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86 terms

psych 11

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personality
a pattern of enduring, distinctive thoughts, emotions, and behaviors that characterize the way an individual adapts to the world
psychodynamic perspectives
views of personality as primarily unconscious (that is, beyond awareness) and as developing in stages. most psychoanalytic perspectives emphasize that early experiences with parents play a role in sculpting personality
psychodynamic theorists
believe that behavior is merely a surface characteristic and that to truly understand someone's personality we have to explore the symbolic meanings of behavior and the deep inner workings of the mind
Sigmund Freud
architect of psychoanalytic theory p408
Freudian slips
misstatements that Freud believed reveal unconscious thoughts
...defined sex as organ pleasure
Freud...
psychoanalysis
Freud's approach to personality
hysteria
physical symptoms that have no physical cause
overdetermined
hysterical symptoms that had a multitude of causes in the unconscious
Freud's model of the human personality
personality exists mostly below the level of awareness in the unconscious; Ego, superego, ID
ID
it; constists of unconscious drives and is the individual's reservoir of psychic energy; entirely below the unconscious p409
ego
formed as people grow; I; deals with the demands of reality; partly conscious p410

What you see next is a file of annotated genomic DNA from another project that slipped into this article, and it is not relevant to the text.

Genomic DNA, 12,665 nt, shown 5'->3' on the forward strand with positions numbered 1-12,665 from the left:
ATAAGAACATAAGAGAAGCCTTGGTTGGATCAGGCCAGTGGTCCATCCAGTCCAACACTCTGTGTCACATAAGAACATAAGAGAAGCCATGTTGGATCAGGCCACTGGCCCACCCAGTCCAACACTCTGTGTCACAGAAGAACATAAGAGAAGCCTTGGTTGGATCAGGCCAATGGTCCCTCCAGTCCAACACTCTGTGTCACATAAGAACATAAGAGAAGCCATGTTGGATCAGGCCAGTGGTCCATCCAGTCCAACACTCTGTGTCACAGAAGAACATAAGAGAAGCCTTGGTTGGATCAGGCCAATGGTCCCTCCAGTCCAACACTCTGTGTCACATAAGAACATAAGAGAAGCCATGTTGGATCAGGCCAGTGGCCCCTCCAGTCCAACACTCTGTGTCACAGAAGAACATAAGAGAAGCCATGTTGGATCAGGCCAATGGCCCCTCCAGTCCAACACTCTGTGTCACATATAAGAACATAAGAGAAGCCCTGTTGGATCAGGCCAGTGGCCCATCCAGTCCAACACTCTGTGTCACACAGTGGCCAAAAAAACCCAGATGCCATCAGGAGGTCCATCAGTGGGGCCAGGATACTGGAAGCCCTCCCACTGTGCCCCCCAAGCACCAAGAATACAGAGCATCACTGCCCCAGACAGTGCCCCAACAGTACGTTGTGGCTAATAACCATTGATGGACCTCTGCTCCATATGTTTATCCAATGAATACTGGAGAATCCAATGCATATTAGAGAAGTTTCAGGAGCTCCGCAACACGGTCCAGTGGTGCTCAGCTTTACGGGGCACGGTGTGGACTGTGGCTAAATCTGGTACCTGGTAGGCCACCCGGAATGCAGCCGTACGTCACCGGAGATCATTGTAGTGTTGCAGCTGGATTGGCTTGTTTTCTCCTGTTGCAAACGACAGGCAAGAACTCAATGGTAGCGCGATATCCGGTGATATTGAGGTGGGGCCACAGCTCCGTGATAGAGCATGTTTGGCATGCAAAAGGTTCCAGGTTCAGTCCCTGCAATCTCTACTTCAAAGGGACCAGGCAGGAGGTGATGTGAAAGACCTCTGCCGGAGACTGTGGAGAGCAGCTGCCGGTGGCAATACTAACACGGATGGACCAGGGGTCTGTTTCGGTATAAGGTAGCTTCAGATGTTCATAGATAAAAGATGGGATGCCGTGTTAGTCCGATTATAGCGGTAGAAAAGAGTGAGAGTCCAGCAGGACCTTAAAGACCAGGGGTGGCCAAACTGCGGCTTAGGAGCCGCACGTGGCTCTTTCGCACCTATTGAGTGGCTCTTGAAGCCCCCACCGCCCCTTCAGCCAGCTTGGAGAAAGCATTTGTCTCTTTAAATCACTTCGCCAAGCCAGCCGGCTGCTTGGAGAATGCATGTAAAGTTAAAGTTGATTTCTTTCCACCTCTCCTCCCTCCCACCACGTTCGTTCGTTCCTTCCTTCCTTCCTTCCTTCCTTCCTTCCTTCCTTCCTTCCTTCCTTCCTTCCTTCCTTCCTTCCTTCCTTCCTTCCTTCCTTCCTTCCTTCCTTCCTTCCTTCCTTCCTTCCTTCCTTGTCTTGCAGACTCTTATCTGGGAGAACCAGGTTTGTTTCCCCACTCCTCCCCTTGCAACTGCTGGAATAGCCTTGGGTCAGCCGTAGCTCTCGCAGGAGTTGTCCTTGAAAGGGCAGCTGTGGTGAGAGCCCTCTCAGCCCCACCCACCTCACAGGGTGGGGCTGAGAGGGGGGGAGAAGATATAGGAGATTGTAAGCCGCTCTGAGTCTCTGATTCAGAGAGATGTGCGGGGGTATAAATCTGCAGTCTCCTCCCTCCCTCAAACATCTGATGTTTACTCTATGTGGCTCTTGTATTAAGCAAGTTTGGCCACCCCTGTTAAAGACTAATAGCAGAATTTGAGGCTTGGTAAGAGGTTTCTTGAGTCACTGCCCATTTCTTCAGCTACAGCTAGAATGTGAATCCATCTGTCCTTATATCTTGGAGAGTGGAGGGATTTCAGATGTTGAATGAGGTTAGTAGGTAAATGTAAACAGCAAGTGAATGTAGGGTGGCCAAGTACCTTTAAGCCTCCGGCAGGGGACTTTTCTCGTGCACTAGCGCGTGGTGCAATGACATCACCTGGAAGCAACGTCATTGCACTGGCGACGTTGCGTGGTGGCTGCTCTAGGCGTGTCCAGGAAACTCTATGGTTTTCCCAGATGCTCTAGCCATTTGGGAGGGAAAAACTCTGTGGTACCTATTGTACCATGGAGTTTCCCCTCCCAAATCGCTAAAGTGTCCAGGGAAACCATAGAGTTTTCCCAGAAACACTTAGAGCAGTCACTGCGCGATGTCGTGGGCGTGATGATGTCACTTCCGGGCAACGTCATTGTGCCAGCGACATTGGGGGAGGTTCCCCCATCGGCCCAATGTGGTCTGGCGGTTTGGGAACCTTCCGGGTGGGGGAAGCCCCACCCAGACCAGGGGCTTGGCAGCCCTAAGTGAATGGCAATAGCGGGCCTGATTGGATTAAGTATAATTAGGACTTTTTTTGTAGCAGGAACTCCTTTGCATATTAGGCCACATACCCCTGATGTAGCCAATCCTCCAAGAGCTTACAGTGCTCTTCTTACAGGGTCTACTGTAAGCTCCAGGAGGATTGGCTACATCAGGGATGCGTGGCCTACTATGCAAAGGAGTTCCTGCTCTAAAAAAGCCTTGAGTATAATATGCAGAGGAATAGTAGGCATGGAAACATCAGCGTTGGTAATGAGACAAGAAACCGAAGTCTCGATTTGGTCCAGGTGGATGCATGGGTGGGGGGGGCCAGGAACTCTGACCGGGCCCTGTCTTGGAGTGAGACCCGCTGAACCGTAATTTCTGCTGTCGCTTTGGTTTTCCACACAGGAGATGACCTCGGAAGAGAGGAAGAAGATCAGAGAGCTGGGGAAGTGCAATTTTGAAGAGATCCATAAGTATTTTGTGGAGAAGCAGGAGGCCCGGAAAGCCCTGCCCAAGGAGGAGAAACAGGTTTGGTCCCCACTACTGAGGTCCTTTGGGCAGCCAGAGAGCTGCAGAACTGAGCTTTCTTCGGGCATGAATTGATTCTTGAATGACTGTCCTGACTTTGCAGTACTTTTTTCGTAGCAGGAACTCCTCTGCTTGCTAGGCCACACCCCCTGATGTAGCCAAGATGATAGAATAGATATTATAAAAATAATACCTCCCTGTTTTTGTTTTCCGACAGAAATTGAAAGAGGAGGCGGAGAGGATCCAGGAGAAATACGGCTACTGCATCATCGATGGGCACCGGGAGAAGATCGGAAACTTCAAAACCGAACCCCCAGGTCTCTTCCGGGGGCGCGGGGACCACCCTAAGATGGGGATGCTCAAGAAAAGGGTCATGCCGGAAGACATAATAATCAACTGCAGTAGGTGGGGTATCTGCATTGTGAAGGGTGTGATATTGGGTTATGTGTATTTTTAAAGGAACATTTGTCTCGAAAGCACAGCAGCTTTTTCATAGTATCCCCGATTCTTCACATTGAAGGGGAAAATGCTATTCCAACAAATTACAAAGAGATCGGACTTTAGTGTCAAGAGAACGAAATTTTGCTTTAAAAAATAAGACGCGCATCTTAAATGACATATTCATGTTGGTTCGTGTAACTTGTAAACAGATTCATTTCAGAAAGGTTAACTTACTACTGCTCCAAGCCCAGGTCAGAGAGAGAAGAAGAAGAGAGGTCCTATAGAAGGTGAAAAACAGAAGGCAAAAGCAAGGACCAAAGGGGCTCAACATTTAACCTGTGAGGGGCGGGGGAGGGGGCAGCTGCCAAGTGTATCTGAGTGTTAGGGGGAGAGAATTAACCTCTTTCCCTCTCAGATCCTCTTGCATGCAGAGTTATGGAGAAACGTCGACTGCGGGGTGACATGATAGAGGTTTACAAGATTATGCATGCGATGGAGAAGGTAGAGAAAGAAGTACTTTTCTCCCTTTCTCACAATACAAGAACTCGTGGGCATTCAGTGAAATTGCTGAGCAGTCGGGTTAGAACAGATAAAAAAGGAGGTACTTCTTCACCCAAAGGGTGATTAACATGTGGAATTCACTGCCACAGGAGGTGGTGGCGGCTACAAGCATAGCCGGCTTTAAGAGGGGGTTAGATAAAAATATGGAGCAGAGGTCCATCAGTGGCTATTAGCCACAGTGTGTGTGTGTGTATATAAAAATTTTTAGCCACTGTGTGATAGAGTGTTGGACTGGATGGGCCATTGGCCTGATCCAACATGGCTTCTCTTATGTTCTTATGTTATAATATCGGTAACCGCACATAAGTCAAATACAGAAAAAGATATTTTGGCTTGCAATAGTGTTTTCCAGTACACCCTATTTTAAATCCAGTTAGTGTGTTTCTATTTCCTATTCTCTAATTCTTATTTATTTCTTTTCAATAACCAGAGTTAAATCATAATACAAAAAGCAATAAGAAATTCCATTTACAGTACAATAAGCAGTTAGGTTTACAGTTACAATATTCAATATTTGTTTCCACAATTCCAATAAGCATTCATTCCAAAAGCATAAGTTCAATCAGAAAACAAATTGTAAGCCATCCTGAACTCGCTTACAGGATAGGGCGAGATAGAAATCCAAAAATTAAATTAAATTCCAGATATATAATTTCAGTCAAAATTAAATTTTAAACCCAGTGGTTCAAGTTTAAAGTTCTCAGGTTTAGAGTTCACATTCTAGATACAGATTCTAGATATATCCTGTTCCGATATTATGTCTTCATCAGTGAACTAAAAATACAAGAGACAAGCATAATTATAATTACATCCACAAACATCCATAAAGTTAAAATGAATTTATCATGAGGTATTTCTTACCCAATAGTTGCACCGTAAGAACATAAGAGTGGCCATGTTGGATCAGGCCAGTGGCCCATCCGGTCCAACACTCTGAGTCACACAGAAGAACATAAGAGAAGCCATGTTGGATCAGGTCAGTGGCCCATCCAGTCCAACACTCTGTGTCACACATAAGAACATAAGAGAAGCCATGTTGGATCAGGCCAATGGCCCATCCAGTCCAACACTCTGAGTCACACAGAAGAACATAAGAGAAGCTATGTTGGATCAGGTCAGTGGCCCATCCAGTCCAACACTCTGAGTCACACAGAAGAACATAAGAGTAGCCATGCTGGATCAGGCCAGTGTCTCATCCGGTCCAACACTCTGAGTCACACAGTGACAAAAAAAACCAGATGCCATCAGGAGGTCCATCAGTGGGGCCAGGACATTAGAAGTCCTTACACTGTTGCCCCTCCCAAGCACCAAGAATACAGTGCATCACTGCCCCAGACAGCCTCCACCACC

reality principle
Freudian ego abides by this to bring the individual into societal norms
what the ego houses
higher mental functions - reasoning, problem solving, and decision making
superego
harsh internal judge of our behavior; "conscious" that evaluates morality; somewhat conscious p410
defense mechanisms
the ego's protective methods for reducing anxiety by unconsciously distorting reality
repression
the most powerful and pervasive defense mechanism according to Freud; the ego pushes unacceptable impulses out of awareness, back into the unconscious mind
defense mechanisms
unconscious, not unhealthy when used in moderation; the way for the ego to survive in a stressful world p411
erogenous zones
according to freud, the parts of the body that have especially strong pleasure-giving qualities at particular stages of development
oral stage
infants pleasure centers in the mouth
anal stage
toilet training, fixation with that
phallic stage
child's discovery that self-stimulation is enjoyable; triggers the oedipus complex
Oedipus complex
a young boy's intense desire to replace his father and enjoy the affections of his mother
castration anxiety
the boy's intense fear of being mutilated by his father
castration completed
Freud's classification of females; penis envy
latency period
psychic time-out/intermission; Freud considered not important, but we know it is extremely important
genital stage
sexual reawakening; unresolved conflicts with parents reemerge
fixation
the psychoanalytic defense mechanism that occurs when the individual remains locked in an earlier developmental stage
horney
rejected the classical psychoanalytic concepts that anatomy is destiny and cautioned that some of Freud's ideas were only hypothesis p413
jung
developed concepts of collective unconscious and archetypes p413
collective unconscious
the impersonal, deepest layer of the unconscous mind, shared by all human beings because of their common ancestral past